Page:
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# Pizza Tossing

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Pizza tossing is something that looks absurd at first - throwing dough into the air and spinning it around like a basketball on your finger. As it clearly takes a lot of skill, it also possesses several aspects about physics.

Most obviously the pizza is given a centripetal acceleration of v^2/r and a force of mv^2/r and it can be treated as an object in uniform circular motion. The most  ideal motion for a single toss is a spiral trajectory. When this dough is at rest the tosser must apply a torque to give it an angular acceleration (Aang = Torque/Inertia). The ideal motion of multiple tosses is a semi-elliptical trajectory. In this case the tosser will not have the dough completely flat and it will fly through the air at an angle. This requires a ton of skill and experience on the tossers part.

Another aspect about pizza tossing is impulse. When the tosser is catching the pizza after finishing the process, he/she obviously doesn't want to rip the pizza and start over. In order to prevent this, they must lower their hand slightly slower than the speed at which the pizza is falling in order to increase the landing time. Since impulse is equal to the Force x Contact Time, this would deliver a smaller change in momentum for the dough and lower the chance of the dough ripping.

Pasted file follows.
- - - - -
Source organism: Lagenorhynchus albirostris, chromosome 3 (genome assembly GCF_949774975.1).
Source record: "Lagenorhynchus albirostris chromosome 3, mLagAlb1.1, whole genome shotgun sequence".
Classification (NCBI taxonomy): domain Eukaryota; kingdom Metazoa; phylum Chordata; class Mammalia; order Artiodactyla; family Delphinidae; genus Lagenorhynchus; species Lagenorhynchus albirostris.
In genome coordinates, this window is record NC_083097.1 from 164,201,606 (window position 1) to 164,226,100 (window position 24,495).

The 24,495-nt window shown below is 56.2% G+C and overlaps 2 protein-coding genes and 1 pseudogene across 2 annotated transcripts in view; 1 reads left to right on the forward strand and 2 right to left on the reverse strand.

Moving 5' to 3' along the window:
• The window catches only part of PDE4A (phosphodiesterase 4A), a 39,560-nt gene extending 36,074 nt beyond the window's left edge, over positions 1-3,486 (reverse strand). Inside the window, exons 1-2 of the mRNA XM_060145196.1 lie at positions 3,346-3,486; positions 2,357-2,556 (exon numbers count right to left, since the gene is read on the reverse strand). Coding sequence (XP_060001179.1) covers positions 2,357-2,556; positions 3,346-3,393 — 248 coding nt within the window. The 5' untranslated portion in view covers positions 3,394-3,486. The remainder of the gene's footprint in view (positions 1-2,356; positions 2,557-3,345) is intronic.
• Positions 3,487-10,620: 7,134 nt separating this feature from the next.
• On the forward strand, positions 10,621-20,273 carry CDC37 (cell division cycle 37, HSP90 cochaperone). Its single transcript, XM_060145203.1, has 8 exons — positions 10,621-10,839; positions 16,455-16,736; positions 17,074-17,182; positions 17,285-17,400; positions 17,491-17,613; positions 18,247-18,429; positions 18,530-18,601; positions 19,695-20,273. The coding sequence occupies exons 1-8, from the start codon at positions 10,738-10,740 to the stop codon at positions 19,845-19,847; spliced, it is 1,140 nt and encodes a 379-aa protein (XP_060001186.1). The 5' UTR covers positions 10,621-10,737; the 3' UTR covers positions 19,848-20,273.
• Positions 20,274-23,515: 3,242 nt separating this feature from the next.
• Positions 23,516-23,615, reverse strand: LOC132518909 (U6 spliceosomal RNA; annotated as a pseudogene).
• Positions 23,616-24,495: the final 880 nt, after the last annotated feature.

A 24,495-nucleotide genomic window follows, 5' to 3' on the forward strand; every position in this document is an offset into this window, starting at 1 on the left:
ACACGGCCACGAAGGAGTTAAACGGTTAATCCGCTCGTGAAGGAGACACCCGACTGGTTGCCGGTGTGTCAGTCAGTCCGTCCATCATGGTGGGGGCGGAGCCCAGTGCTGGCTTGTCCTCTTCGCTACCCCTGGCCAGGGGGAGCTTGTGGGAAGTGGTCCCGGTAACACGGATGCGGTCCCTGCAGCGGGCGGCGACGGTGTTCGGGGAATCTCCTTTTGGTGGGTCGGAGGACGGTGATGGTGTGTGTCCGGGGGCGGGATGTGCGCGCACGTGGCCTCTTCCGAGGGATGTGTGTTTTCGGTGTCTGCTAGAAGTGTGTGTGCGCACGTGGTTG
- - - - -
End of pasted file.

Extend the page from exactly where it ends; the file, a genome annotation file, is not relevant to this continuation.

Lastly, the force of friction plays a big role. The addition of flour  in making the dough allows for a lower coefficient of friction and makes it slightly harder, since there must be enough friction for the tosser to thrust the dough into the air and spin it quickly, or it will end up ripping. When making the perfect pizza you must try to increase the amount of friction.

Even though I have no idea how to toss dough in order to make a pizza, I do thoroughly enjoy consuming pizza, as it is a great bridge between all of the food groups

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